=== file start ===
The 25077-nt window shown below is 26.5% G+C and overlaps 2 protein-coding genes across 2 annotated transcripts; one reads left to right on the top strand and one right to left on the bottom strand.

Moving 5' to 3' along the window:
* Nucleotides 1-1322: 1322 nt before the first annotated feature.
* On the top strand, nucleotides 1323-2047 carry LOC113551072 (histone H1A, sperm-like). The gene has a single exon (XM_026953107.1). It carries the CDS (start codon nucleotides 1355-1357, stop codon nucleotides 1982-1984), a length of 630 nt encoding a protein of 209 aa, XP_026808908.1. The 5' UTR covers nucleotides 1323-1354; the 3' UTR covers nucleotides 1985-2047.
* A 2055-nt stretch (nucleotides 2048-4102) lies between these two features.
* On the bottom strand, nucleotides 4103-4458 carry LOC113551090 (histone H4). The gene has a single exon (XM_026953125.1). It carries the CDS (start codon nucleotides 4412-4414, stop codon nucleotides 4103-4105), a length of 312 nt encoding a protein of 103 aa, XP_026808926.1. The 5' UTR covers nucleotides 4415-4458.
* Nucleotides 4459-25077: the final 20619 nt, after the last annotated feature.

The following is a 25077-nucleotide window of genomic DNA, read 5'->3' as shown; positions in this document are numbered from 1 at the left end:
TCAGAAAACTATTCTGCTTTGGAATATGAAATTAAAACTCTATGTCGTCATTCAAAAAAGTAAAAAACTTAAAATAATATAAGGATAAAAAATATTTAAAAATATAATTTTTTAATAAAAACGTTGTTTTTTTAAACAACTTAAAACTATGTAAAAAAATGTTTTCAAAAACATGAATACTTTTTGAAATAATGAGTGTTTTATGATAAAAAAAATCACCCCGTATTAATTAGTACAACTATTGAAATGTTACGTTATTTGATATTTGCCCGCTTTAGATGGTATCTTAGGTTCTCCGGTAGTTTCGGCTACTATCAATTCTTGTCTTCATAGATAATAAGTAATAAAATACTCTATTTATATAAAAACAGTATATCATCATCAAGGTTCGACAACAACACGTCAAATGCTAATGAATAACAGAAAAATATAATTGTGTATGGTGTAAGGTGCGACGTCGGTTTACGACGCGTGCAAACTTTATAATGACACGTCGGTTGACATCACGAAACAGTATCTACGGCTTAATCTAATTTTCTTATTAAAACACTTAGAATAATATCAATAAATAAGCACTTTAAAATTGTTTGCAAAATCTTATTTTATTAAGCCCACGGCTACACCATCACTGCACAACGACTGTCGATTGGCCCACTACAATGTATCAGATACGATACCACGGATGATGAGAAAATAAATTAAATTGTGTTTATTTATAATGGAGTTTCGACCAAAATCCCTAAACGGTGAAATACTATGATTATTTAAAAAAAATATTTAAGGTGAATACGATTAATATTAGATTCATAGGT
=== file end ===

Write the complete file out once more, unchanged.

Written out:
The 25077-nt window shown below is 26.5% G+C and overlaps 2 protein-coding genes across 2 annotated transcripts; one reads left to right on the top strand and one right to left on the bottom strand.

Moving 5' to 3' along the window:
* Nucleotides 1-1322: 1322 nt before the first annotated feature.
* On the top strand, nucleotides 1323-2047 carry LOC113551072 (histone H1A, sperm-like). The gene has a single exon (XM_026953107.1). It carries the CDS (start codon nucleotides 1355-1357, stop codon nucleotides 1982-1984), a length of 630 nt encoding a protein of 209 aa, XP_026808908.1. The 5' UTR covers nucleotides 1323-1354; the 3' UTR covers nucleotides 1985-2047.
* A 2055-nt stretch (nucleotides 2048-4102) lies between these two features.
* On the bottom strand, nucleotides 4103-4458 carry LOC113551090 (histone H4). The gene has a single exon (XM_026953125.1). It carries the CDS (start codon nucleotides 4412-4414, stop codon nucleotides 4103-4105), a length of 312 nt encoding a protein of 103 aa, XP_026808926.1. The 5' UTR covers nucleotides 4415-4458.
* Nucleotides 4459-25077: the final 20619 nt, after the last annotated feature.

The following is a 25077-nucleotide window of genomic DNA, read 5'->3' as shown; positions in this document are numbered from 1 at the left end:
TCAGAAAACTATTCTGCTTTGGAATATGAAATTAAAACTCTATGTCGTCATTCAAAAAAGTAAAAAACTTAAAATAATATAAGGATAAAAAATATTTAAAAATATAATTTTTTAATAAAAACGTTGTTTTTTTAAACAACTTAAAACTATGTAAAAAAATGTTTTCAAAAACATGAATACTTTTTGAAATAATGAGTGTTTTATGATAAAAAAAATCACCCCGTATTAATTAGTACAACTATTGAAATGTTACGTTATTTGATATTTGCCCGCTTTAGATGGTATCTTAGGTTCTCCGGTAGTTTCGGCTACTATCAATTCTTGTCTTCATAGATAATAAGTAATAAAATACTCTATTTATATAAAAACAGTATATCATCATCAAGGTTCGACAACAACACGTCAAATGCTAATGAATAACAGAAAAATATAATTGTGTATGGTGTAAGGTGCGACGTCGGTTTACGACGCGTGCAAACTTTATAATGACACGTCGGTTGACATCACGAAACAGTATCTACGGCTTAATCTAATTTTCTTATTAAAACACTTAGAATAATATCAATAAATAAGCACTTTAAAATTGTTTGCAAAATCTTATTTTATTAAGCCCACGGCTACACCATCACTGCACAACGACTGTCGATTGGCCCACTACAATGTATCAGATACGATACCACGGATGATGAGAAAATAAATTAAATTGTGTTTATTTATAATGGAGTTTCGACCAAAATCCCTAAACGGTGAAATACTATGATTATTTAAAAAAAATATTTAAGGTGAATACGATTAATATTAGATTCATAGGT